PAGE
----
LG announced its own mobile chipset, dubbed the ‘NUCLUN’ which employs a quad-core 1.5 GHz ARM Cortex-A15 for heavy processing and a quadcore 1.2 GHz ARM Cortex-A7 for lighter processing. LG termed this unique octa-core architecture ‘big.LITTLE’ . It supports LTE-A Cat.6, which is only available currently in South Korea. Therefore, it is logical that the device with which this SoC debuted with, LG G3 Screen, a 5.9″ G3, with a slightly lower resolution display; Full HD screen, and slightly better speaker, is designed specifically for the South Korean market.

This will prove to be an interesting turn of events, as another powerful contender joins the likes of Qualcomm, NVIDIA, and Samsung in the relatively unsaturated market of high-end mobile processing packages.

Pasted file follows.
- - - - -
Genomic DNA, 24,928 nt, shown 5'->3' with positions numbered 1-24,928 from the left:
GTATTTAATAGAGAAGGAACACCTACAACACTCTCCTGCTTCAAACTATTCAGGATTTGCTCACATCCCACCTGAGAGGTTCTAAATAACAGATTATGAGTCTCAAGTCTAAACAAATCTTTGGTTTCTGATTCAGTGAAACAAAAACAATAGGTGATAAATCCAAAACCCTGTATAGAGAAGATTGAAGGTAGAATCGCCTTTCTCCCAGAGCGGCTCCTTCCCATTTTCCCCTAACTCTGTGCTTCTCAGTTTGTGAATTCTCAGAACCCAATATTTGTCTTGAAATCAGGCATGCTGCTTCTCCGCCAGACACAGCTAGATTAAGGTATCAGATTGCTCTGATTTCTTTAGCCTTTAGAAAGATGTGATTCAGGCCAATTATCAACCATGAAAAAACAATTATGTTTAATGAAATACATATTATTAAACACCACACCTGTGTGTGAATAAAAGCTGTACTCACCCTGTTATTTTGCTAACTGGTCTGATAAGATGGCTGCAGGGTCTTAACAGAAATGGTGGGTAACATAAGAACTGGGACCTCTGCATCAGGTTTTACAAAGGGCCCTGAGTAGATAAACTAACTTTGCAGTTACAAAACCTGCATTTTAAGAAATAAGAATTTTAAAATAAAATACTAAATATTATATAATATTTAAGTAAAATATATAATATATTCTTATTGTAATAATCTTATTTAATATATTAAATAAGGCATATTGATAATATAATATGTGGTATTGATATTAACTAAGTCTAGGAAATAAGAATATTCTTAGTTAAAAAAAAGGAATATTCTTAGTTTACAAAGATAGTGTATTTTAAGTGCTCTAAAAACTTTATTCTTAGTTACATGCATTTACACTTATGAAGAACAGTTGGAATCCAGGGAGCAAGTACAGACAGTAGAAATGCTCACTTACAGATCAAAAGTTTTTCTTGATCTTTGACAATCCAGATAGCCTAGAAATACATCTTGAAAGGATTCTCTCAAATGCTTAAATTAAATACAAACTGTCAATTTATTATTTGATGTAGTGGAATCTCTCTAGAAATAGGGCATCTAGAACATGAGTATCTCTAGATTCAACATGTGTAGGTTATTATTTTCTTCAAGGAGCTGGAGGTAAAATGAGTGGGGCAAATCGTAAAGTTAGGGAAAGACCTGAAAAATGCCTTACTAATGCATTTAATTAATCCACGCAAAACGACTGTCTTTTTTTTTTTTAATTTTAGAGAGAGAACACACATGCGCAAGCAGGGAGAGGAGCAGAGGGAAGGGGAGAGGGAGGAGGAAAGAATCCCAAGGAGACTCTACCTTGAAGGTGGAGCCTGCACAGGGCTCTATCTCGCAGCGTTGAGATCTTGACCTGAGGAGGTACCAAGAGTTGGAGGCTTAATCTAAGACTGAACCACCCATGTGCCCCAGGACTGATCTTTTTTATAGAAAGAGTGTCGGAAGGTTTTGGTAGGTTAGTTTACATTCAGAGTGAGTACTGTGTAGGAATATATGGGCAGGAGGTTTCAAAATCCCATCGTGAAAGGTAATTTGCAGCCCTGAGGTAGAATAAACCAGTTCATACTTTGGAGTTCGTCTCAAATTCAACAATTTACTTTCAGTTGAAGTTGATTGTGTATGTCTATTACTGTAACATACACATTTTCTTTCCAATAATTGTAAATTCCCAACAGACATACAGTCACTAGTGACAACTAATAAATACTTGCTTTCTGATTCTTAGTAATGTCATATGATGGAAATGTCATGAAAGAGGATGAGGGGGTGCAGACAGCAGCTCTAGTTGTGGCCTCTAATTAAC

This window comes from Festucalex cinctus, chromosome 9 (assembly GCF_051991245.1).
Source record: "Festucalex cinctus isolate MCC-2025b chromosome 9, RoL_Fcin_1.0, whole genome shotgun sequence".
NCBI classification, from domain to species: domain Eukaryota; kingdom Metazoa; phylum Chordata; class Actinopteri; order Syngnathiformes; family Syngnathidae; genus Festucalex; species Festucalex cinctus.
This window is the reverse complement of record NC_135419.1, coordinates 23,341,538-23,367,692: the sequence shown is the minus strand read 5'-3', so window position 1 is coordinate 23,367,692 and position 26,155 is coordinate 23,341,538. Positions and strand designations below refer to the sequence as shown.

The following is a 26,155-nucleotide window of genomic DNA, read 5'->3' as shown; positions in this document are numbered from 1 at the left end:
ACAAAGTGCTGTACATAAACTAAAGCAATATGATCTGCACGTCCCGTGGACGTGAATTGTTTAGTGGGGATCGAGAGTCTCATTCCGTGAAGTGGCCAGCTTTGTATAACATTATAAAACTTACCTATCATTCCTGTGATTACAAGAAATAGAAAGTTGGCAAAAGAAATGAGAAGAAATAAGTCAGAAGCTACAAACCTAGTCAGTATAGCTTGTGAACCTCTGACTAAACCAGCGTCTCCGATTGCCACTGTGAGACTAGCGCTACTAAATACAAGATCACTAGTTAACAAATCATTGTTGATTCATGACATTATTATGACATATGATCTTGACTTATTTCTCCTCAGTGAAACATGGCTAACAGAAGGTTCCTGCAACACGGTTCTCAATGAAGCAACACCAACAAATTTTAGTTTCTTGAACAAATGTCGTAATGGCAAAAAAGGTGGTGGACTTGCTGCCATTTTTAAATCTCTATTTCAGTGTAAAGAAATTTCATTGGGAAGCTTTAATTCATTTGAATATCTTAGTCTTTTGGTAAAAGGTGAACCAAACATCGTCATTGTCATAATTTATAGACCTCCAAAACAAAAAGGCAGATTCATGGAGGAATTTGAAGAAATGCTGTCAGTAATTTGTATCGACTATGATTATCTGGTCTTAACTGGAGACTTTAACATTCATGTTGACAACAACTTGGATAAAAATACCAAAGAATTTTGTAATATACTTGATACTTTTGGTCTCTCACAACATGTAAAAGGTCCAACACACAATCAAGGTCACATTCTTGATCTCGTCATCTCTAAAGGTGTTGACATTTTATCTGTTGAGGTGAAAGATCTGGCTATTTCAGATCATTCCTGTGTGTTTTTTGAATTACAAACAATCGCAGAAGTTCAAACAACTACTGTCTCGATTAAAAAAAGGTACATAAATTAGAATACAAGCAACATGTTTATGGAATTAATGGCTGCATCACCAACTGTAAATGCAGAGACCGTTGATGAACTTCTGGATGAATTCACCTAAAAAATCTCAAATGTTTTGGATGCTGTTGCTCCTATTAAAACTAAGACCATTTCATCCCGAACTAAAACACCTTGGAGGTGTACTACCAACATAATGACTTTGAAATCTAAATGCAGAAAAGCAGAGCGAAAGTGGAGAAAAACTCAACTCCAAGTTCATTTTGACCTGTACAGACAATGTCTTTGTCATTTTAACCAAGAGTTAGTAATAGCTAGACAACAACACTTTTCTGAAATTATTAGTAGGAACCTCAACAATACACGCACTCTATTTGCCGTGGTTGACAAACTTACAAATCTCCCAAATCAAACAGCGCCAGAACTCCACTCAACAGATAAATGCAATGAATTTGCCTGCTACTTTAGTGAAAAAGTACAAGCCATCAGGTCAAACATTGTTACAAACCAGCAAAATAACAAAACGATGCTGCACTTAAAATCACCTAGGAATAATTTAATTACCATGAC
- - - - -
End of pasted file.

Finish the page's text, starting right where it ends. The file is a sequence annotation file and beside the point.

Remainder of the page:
Note: Select outbound links may include affiliate tracking codes and AndroidGuys may receive compensation for purchases. Read our policy.


  1. “LG termed this unique octa-core architecture ‘big.LITTLE’ .”

    The big.LITTLE design has been around for a couple of years now. LG didn’t invent or coin any new terms here, as the article suggests.


Please enter your comment!
Please enter your name here

This site uses Akismet to reduce spam. Learn how your comment data is processed.